Let us now turn to the parable of the ten virgins:
‘The kingdom of heaven is comparable to ten virgins, which took their lamps, and went to meet the bridegroom. Five of them were wise, and five were foolish. The foolish ones took their lamps, and took no oil with them; but the wise took oil with their lamps. As they were waiting for the bridegroom, they fell asleep. At midnight, a voice was heard crying: “The bridegroom is coming! Go to meet him!” The virgins got up and trimmed their lamps. The foolish ones said to the wise ones, “give us some of your oil, our lamps have gone out”. The wise ones answered, “no, if we do that we will not have enough for ourselves. Go and buy some of your own”. So they left to go and buy some and, in their absence, the bridegroom came, and the wise virgins who were ready to meet him went in to the house with him, and the door was shut. The foolish virgins arrived and asked the bridegroom to open up, but he answered, “I do not know you”. So be watchful, because you do not know when the Son of man will come’.
In order to gain a clearer understanding of this parable, we need to bear in mind the ancient eastern custom of marriage. After the engagement ceremony, the bridegroom, accompanied by relatives and friends, makes his way to the bride’s home, where she awaits him in her best attire, surrounded by friends. The wedding ceremony would usually take place at night; therefore, the friends of the bride would meet the bridegroom with lit lamps and, since the exact time of the bridegroom’s arrival would not be known, those who were waiting would provide themselves with oil in case it should burn out in the lamps. The bride, with her face covered by a veil, together with the bridegroom and all the participants in the ceremony, would make their way to the bridegroom’s house, singing and dancing. The doors would be shut, the marriage contract signed, blessings would be pronounced in honour of the couple, the bride would uncover her face and the marriage feast would begin.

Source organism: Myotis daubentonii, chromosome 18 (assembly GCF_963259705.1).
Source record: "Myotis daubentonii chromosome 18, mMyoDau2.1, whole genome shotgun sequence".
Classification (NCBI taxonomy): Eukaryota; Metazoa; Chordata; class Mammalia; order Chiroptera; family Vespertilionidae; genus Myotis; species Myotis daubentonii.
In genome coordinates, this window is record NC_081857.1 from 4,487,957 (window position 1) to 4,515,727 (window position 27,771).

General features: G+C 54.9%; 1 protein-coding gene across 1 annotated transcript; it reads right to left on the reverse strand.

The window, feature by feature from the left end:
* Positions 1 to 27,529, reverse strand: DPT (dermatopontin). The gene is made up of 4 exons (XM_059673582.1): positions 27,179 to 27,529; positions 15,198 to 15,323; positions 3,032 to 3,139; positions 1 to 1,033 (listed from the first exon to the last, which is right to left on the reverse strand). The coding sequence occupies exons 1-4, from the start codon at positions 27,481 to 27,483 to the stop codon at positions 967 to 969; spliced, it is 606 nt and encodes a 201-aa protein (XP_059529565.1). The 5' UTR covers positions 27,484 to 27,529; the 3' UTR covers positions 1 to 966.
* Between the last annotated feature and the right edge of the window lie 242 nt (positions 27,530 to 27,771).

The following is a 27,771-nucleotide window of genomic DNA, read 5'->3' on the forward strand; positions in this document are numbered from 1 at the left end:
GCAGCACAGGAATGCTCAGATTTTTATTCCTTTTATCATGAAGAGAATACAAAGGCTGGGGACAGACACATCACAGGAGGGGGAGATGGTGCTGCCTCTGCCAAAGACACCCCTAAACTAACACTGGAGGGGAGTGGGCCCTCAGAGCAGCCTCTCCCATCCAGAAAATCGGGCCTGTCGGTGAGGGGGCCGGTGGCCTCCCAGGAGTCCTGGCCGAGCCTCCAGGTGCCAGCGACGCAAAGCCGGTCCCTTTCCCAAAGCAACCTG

In the parable, the waiting for the bridegroom signifies our earthly life, the aim of which consists of preparing oneself to meet the Lord. The shut doors of the marriage chamber, which did not admit the latecomers, signify the gates of paradise, and the time of their closing signifies human death, after which there is no repentance. In other words, to “get into paradise”, for want of a better phrase, we cannot afford to wait for death. Salvation begins here and now. Once the doors are shut, it is too late, and when they do shut, we better hope we are inside the bridal chamber and not outside.
But why virgins? Virginity has always been something which Christianity has regarded as rare and beautiful, (and these days it is rarer than ever), but in this parable, virginity refers not to bodily virginity, but spiritual virginity, meaning purity of faith. So what is the meaning of a foolish virgin? The five were foolish because they took no oil for their lamps. Oil, in Sacred Scripture, is often an image of the Holy Spirit, and in this parable the burning oil signifies the spiritual zeal of the faithful. In other words, what the foolish virgins ultimately lacked was a burning love for God. The foolish virgins are comparable to ‘formal’ Christians, who may attend church frequently, are regular and punctual in their prayers, observe their religious obligations, but who lack love and repentance, assured that their works are sufficient, being therefore neither anxious nor eager for the wedding feast and thus unprepared for death.
(To be continued)
Source: The Youth Conference & Workshop held at the Greek Orthodox Parish Community Hall of the Holy Cross & the Archangel Michael, Golders Green, London, 14th April 2006